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Lapsed anthropologist-turned-burlesque performer and post-modern punk housewife/homesteader living in the beautiful Pacific Northwest with a hunky husband, gorgeous daughter, adorable corgi, fluffy rabbit, and three clucking fabulous chickens.

Tuesday, July 12, 2011

Dust Ruffle Bunny

Butterscotch is almost 4 months old! I can hardly believe it! It seems like just yesterday I was dreaming of bringing my adorable baby bunny home. Being that she's almost 4 months old, it is high time for a hare cut. See what I did there?

German angoras do not molt, so they need to have their wool sheared every three to four months in order to prevent wool block. Since this is Butters' first shearing, she was understandably uncooperative and skittish. I used regular long bladed craft scissors(since I had them on hand and cannot afford shears yet) and started by clipping the wool off her back in small tufts, being careful to avoid second cuts(bits of fluff that get caught up in the tuft being sheared, resulting in shorter staple lengths). Over two sessions I was able to get all her prime fiber and some of her secondary fiber, but I won't be able to get her sides, chest, or belly, until Mr. Bear can help me keep her still.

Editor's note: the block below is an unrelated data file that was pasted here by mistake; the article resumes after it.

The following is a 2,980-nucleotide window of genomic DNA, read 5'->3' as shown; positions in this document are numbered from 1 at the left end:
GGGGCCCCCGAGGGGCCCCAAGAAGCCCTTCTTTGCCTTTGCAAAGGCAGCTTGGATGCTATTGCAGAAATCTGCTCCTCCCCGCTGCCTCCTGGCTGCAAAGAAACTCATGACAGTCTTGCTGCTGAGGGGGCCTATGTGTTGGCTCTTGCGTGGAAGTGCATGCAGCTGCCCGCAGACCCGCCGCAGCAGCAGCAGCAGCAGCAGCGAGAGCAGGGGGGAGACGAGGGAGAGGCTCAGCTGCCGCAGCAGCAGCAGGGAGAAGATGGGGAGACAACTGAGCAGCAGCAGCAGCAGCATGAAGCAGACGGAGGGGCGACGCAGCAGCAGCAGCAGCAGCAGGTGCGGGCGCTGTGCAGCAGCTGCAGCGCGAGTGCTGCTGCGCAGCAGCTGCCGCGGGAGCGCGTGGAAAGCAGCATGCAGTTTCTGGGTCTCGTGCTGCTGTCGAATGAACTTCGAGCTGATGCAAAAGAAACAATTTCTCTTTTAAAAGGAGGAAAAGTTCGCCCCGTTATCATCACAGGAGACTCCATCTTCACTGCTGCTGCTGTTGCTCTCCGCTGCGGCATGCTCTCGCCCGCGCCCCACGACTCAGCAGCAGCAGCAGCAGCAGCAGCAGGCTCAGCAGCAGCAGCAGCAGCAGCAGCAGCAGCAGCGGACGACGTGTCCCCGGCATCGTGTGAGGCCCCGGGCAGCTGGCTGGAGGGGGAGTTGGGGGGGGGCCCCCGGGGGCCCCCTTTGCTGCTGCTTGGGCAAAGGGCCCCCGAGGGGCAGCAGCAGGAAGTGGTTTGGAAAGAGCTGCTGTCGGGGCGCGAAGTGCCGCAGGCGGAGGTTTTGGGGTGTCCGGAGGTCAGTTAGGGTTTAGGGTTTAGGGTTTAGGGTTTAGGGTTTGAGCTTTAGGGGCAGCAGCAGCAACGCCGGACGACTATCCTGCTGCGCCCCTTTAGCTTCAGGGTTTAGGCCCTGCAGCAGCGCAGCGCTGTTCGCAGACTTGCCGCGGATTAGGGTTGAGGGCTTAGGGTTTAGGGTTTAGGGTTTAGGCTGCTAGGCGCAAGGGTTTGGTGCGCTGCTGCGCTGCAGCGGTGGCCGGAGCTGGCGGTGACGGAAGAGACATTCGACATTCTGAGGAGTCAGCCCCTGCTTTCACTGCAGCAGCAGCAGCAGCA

She has a decorative dust ruffle, currently.

After putting up with two shearing sessions, she earned herself a good long play session without any fuss from me.

Apparently nibbling my skirt seemed appropriate payback for making her bald.

I gave her a nice pile of towels to burrow in and play with.

Oh no! The scissors!

I got more fiber off her than I would have thought for a young bunny. She's going to be much larger when she's full grown, so I forsee a lot of shearing in the future.

A large bowl of primary angora.

A start on the Secondary Angora.

The angora is so soft that when you press your hand into the bowl full of it, you can barely feel it against your skin. I'm planning on spinning her primary fiber(blended with some wool for memory) between now and the wedding and knitting them up into a pair of wedding wristers. Specifically these. So pretty.

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